The North Carolina statute defining mental incapacitation is harmful for survivors of sexual assault because it perpetuates victim blaming. North Carolina needs to change the way our criminal law defines mental incapacitation because, currently, there is a legal loophole that does not protect sexual assault victims who voluntarily consume alcohol. The Court of Appeals case, State v. Haddock, established the loophole.
Background of State v. Haddock
On December 31, 2005, defendant Kinsey Haddock was the designated driver for a young woman (also known as S.B.) and her friends as they visited various bars and restaurants to celebrate New Year’s’ Eve. After being asked to leave a friend’s apartment due to her “loud and obnoxious” behavior, Haddock took S.B. to his apartment. S.B. did not know where she was, and soon passed out “from excessive drinking.” Haddock then proceeded to rape S.B. In April 2007, the Superior Court in Guilford County found the defendant guilty of second degree forcible rape. However, Haddock appealed and succeeded in his appeal in August 2008 based on the mental incapacitation legal loophole.3 Victims who voluntarily consume alcohol, and then are sexually assaulted, are not protected by NC criminal law.
The Court of Appeals case State v. Haddock created the mental incapacitation loophole. Undoubtedly, the facts of the case demonstrate how dangerous this loophole is. In 2006, defendant Kinsey Haddock was charged with sexually assaulting the plaintiff. In the early morning hours of New Year’s Day, Haddock took S.B. back to his apartment. Then, S.B. “passed out from excessive drinking.” After S.B. passed out, Haddock proceeded to rape her. The defendant appealed the initial guilty verdict. The Court of Appeals reversed the Superior Court’s initial verdict on the basis that “his constitutional right to a unanimous jury was violated when the court gave ambiguous instructions to the jury.”3 During the court case, when the trial judge was instructing the jury before they came to a verdict, the law regarding mental incapacitation was misstated.
Legal Definition of Mental Incapacitation
N.C. Gen.Stat. § 14-27.1(2) defines a mentally incapacitated victim as “…a victim who due to any act committed upon the victim is rendered substantially incapable of either appraising the nature of his or her conduct, or resisting the act of vaginal intercourse or a sexual act.”2 In State v. Haddock, the trial judge excluded “due to any act committed upon” from the definition of mental incapacitation. During the appeal, the defense argued that “due to any act committed upon” must have some meaning to have been written into the original definition of mental incapacitation. The judge agreed with the defense, and Haddock’s conviction was reversed. Unfortunately, the phrase “due to any act committed upon,” whether intentional or not, excludes a significant population of victims: those who voluntarily consumed alcohol.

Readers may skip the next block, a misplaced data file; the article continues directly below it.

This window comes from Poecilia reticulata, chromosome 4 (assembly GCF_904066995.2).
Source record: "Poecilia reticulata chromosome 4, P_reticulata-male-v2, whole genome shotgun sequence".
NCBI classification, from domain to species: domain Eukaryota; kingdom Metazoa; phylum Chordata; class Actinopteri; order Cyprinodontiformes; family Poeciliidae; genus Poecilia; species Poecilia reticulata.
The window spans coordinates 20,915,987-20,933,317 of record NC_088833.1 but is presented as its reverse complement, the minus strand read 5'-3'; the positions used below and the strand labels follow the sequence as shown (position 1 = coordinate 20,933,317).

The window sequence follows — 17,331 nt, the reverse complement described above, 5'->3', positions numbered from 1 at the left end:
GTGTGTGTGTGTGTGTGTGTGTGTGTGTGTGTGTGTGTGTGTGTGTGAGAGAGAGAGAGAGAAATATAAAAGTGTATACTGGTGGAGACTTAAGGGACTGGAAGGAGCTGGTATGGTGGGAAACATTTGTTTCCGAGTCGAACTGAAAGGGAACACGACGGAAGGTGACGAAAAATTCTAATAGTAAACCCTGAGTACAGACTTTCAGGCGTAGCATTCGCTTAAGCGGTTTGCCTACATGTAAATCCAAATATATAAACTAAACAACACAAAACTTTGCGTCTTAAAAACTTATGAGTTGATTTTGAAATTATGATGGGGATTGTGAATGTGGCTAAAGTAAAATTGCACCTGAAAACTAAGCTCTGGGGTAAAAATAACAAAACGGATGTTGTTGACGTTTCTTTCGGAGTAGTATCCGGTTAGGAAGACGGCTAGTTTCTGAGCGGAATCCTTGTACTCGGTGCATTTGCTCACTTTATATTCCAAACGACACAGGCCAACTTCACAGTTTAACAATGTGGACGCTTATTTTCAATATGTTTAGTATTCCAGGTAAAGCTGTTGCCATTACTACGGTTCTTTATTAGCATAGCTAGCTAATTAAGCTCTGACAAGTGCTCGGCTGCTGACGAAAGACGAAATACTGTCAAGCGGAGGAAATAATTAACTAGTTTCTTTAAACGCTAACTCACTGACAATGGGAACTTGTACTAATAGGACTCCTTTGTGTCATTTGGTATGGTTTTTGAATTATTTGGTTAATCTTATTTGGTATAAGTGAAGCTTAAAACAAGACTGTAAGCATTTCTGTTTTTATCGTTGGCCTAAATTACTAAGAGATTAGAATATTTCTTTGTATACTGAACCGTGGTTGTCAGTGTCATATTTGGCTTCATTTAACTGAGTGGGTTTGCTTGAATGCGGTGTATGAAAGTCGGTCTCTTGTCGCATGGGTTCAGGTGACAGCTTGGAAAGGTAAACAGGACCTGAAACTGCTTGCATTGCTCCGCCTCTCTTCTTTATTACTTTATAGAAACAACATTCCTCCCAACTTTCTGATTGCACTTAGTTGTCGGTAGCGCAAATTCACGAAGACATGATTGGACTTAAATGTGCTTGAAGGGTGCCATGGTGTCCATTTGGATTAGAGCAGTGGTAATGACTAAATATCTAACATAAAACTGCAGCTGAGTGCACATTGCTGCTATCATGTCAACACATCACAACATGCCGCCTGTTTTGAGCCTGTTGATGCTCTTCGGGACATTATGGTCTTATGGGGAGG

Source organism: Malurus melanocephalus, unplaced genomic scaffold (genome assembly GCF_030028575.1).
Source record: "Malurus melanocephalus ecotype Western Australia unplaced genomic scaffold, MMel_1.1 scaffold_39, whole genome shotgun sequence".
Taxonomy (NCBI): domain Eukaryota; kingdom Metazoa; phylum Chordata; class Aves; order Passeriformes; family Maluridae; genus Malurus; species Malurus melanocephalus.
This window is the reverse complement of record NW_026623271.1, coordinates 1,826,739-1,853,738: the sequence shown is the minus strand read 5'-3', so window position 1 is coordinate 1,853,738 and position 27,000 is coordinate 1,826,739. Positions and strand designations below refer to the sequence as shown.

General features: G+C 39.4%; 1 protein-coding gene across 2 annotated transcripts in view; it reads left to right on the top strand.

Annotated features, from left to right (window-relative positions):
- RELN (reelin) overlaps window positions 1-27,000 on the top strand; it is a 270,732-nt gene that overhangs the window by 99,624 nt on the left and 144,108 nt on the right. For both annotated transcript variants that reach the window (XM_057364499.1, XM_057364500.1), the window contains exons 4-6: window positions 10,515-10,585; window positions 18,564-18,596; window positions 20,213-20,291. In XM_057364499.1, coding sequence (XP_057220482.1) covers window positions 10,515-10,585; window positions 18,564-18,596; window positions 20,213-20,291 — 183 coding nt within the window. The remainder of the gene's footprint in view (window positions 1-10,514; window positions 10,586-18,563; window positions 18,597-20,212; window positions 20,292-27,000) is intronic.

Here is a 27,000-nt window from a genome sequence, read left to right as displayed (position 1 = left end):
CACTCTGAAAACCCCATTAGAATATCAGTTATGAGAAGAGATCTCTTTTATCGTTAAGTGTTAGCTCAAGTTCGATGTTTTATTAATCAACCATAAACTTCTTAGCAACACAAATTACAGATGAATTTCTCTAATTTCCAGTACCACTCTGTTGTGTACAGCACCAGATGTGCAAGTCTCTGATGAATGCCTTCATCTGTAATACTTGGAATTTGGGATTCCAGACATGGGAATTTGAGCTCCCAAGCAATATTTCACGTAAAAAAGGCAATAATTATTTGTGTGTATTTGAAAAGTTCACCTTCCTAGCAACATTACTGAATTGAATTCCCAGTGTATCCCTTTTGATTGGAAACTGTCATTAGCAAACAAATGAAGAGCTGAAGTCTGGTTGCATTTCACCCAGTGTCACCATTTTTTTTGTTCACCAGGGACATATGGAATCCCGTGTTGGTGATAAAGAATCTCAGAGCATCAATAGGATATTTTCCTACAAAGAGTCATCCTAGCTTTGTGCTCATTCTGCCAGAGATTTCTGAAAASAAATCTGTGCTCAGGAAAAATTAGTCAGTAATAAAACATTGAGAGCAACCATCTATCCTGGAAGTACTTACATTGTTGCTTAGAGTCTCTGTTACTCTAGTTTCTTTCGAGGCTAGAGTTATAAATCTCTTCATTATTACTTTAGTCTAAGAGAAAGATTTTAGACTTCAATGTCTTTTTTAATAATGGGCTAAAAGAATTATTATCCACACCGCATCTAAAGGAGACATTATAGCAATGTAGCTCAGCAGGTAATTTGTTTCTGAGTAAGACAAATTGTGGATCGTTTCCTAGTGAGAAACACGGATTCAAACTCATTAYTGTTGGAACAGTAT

State v. Haddock set the precedent of condoning the assault of people after they have voluntarily consumed alcohol. The reality is:
- Men are more likely than women to assume that a woman who drinks alcohol on a date is a willing sex partner. 40% of men who think this way also believe it is acceptable to force sex on an intoxicated woman.8
- 78.7% of female victims first experienced rape before the age of 25.6
- In the National Intimate Partner and Sexual Violence Survey (2010-2012), 9% of female respondents experienced completed alcohol/drug-facilitated penetration in their lifetime.4
- 24.4% of bisexual women experienced completed alcohol/drug-facilitated penetration in their lifetime.5
- It is more prevalent among college women to experience sexual assault after the voluntary consumption of alcohol compared to the involuntary consumption.1
- An estimated 4 million girls experienced rape involving drugs or alcohol.7
Victims are being further re-victimized by a legal system that is not providing them with validation and support, and is not holding perpetrators accountable. Changing the mental incapacitation law to include survivors who voluntarily drink is the right step towards a legal system that listens to and believes survivors.
- The Laws in Your State: North Carolina.
- Article 7B: Rape and Other Sex Offenses.
- Estimating the Incidence of Rape and Sexual Assault.
- 10 USC 920: Art. 120. Rape and Sexual Assault Generally.
- Sexual Assault and Alcohol Consumption: What Do We Know about Their Relationship and What Types of Research Are Still Needed?:
- Alcohol and Sexual Assault.
- Alcohol and Drug-Facilitated Sexual Assault.
1 Lawyer, S., Resnick, H., Bakanic, V., Burkett, T., & Kilpatrick, D. (2010). Forcible,
Drug-Facilitated, and Incapacitated Rape and Sexual Assault Among Undergraduate
Women. Journal of American College Health,58(5), 453-460.
2 N.C. Gen.Stat. §14-27.1(2).
3 State v. Haddock.
4 The National Intimate Partner and Sexual Violence Survey (2010-2012).
5 The National Intimate Partner and Sexual Violence Survey: 2010 Findings on Victimization by Sexual Orientation .
6 Prevalence and Characteristics of Sexual Violence, Stalking, and Intimate Partner Violence Victimization — National Intimate Partner and Sexual Violence Survey.
7 Sexual Violence in Youth: Findings from the 2012 National Intimate Partner and Sexual Violence Survey .
8 Sexual Trauma Services of the Midlands.